Cuomo originally unveiled the 1.5 mile tram — which will connect Long Island Rail Road and 7 train riders to the airport — last year.
Months later, he announced plans for a massive renovation of the airport, moving terminals closer to the Grand Central Parkway to add new airplane taxi space.
The renovation plans were prompted, in part, by statements made by Vice President Joe Biden who said the domestic airport resembled a "third world country."
"This is what New York has deserved for a long time and now we are going to get it," Cuomo said in July.
Sources said the Port Authority will need the Iron Triangle's space for parking during the airport project, which is expected to be completed by 2021.
The area is across Flushing Bay from the airport, but would connect to LaGuardia via the AirTrain, which will be accessible across Roosevelt Avenue by the Willets Point 7 train and LIRR station, according to the governor's proposal.
A spokeswoman for Delta, who sources said has been working on the parking proposal, said the company "continues to be closely engaged in the redevelopment of LaGuardia Airport" but referred questions about the proposal to the Port Authority.
The Port Authority did not immediately respond to a request for comment.
Councilwoman Julissa Ferreras-Copeland said she's "eager to work with all who see the value of bringing resources to Corona" and praised the AirTrain for bringing improved transit to her district.
"The transformation of Willets Point is a promising project for this community, and I look forward to working with Gov. Cuomo on his plans to invest here," she said in a statement.
The announcement comes months after Mayor Bill de Blasio and the city withdrew support for part of redevelopment proposal for the industrial area approved under former Mayor Michael Bloomberg.
The administration said they were disappointed by the limited number of affordable housing units in the plan.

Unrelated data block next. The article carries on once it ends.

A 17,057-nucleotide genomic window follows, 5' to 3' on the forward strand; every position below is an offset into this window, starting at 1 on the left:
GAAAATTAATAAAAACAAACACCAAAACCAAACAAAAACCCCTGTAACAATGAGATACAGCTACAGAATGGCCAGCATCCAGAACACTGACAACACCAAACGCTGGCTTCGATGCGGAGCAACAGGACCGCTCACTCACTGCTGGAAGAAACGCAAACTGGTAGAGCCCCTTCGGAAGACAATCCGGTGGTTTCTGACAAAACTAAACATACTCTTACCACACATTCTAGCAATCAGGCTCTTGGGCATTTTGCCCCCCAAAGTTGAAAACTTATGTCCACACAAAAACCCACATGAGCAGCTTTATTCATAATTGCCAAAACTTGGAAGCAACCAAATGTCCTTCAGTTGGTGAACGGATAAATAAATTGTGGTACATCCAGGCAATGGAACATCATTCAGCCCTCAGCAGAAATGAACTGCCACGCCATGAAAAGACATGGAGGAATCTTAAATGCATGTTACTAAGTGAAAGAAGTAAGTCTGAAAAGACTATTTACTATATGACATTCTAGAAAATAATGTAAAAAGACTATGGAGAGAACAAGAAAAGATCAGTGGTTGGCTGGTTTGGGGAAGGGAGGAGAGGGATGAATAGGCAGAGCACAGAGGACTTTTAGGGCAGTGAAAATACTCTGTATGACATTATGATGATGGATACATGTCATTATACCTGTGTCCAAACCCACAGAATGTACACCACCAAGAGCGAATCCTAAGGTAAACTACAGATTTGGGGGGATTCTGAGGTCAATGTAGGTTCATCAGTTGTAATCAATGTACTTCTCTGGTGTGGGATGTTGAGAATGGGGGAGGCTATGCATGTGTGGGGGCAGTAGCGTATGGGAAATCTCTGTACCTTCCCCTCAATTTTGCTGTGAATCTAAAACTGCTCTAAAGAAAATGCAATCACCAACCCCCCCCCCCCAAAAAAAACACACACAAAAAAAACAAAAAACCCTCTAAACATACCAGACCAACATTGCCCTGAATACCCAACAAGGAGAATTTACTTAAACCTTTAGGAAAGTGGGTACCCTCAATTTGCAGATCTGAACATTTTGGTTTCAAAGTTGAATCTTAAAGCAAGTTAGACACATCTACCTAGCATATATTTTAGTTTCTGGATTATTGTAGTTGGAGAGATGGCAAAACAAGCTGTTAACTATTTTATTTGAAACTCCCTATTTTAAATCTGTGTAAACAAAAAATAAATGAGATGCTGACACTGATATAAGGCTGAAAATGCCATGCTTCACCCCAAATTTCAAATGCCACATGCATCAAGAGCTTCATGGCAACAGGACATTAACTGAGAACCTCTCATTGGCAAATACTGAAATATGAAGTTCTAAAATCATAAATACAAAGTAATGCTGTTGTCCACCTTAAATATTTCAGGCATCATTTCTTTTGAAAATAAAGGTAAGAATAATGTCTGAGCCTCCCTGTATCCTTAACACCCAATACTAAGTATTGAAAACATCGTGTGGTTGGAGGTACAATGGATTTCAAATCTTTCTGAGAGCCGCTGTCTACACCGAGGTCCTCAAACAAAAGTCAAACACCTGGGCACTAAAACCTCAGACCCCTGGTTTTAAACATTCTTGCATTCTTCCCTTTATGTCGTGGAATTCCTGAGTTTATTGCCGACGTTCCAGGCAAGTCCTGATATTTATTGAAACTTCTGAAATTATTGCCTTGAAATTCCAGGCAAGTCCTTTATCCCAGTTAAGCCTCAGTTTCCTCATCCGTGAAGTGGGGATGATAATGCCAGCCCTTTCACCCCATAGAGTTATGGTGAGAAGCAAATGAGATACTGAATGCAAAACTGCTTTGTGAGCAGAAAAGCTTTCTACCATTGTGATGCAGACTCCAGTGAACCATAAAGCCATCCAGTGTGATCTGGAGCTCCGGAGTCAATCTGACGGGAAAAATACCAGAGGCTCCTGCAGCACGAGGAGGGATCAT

"We really want to see significant improvements that would mean that the public would also see a healthy mix of affordable and market rate housing, delivered on a real timeframe," Deputy Mayor Alicia Glen said in August, after they declined to join an appeal with the project developers against a group looking to block the plan.
"We know a lot has gone into this project, and we hope that this team will continue to work towards that goal with us."
It was the latest legal battle for the redevelopment.
In July, a judge from the Appellate Division of State Supreme Court ruled in favor of a group of business owners, advocates and some politicians who have fought against the "Willets West" plan to build a mall on the Citi Field parking lot.
The judge supported the group's argument that the plan violated a state law that protected public parkland.
A month later, the city did not appeal that ruling although developers Queens Development Group did.
The QDG, a joint venture of Sterling Equities and Related Companies, was granted another appeal in November by the state court of appeals.
The plan for Willets Point is in line with Cuomo's focus on infrastructure, recently announcing plans to spend $3 billion to renovate "ugly" Penn Station.
He also announced a proposal to modernize the MTA by expanding Wi-Fi hotspots, providing USB ports on trains, buses and in stations and expedite a new pay system to replace the MetroCard.